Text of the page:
Contributor: Gordon K. Klintworth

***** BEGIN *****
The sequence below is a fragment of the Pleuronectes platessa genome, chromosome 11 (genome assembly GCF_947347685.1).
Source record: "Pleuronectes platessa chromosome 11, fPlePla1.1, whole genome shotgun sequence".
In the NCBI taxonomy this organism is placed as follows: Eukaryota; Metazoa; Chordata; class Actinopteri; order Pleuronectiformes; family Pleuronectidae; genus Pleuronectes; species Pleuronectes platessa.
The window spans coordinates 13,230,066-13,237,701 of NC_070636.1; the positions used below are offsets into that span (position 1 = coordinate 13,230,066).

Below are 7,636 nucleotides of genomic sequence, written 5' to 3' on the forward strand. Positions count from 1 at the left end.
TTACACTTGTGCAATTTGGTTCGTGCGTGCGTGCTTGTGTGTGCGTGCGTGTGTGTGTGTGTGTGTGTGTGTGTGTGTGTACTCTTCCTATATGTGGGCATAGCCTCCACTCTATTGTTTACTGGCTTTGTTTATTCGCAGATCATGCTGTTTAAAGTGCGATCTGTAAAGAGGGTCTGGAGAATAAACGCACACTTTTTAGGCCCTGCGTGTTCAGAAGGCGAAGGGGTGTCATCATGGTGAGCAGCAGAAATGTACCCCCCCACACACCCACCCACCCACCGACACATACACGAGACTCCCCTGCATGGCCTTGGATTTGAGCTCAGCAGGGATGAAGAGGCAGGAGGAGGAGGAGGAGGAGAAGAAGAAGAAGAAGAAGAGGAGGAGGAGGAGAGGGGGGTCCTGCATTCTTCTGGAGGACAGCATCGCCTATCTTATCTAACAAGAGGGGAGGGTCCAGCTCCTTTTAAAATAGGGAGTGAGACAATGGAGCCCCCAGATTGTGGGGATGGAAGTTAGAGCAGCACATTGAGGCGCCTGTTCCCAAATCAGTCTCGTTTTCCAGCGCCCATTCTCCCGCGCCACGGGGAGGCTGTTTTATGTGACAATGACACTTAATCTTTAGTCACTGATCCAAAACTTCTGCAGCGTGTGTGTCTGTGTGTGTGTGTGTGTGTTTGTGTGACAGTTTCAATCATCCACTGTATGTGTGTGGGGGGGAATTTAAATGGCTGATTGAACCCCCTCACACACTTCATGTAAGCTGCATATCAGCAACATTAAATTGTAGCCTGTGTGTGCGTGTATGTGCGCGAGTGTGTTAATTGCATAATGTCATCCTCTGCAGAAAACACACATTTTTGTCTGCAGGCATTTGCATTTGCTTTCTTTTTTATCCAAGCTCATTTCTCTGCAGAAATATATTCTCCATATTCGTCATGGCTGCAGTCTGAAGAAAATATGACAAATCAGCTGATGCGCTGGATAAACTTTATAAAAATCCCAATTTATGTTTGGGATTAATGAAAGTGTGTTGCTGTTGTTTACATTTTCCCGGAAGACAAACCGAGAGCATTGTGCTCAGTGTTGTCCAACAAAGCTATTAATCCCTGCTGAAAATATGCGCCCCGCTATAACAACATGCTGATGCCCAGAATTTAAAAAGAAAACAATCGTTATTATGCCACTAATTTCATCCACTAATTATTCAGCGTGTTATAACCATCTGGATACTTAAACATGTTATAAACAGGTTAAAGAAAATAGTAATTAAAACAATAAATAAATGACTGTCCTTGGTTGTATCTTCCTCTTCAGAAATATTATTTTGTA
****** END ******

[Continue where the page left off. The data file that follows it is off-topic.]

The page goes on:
Adenovirus infection is a viral infection caused by Adenovirus and the upper respiratory tract, pharynx, gastrointestinal tract, ocular mucosa and central nervous system are characteristically infected. Human adenovirus infection is caused by numerous immunologically discrete serotypes of adenovirus (> 40). Adenovirus types 1-11, 14-17,20,22, 26,27 have been implicated in human ocular disease. These infections are common and the conjunctiva is frequently infected. Several serotypes of adenovirus (types 8, 10, 19, 37) are responsible for conjunctivitis or keratoconjunctivitis. The conjunctivitis, epidemic keratoconjunctivitis, and pharyngoconjunctival fever caused by adenovirus is self limiting and sometimes associated with uveitis. Ocular infection may be spread by swimming in contaminated swimming baths where chlorination is inadequate, by rubbing the eye with contaminated hands or iatrogenically via applanation tonometry without appropriate precautions. Adenovirus infection commonly occurs during an epidemic. The lower respiratory system is not affected and the conjunctivitis resolves without sequelae. Adenovirus type 3 stain is the most frequently isolated pathogen. Both adenovirus conjunctivitis and adenovirus keratoconjunctivitis are characterized by follicular conjunctivitis. The risk of infection with adenovirus depends upon serotype, size of inoculum, trauma, and immunity to a specific serotype.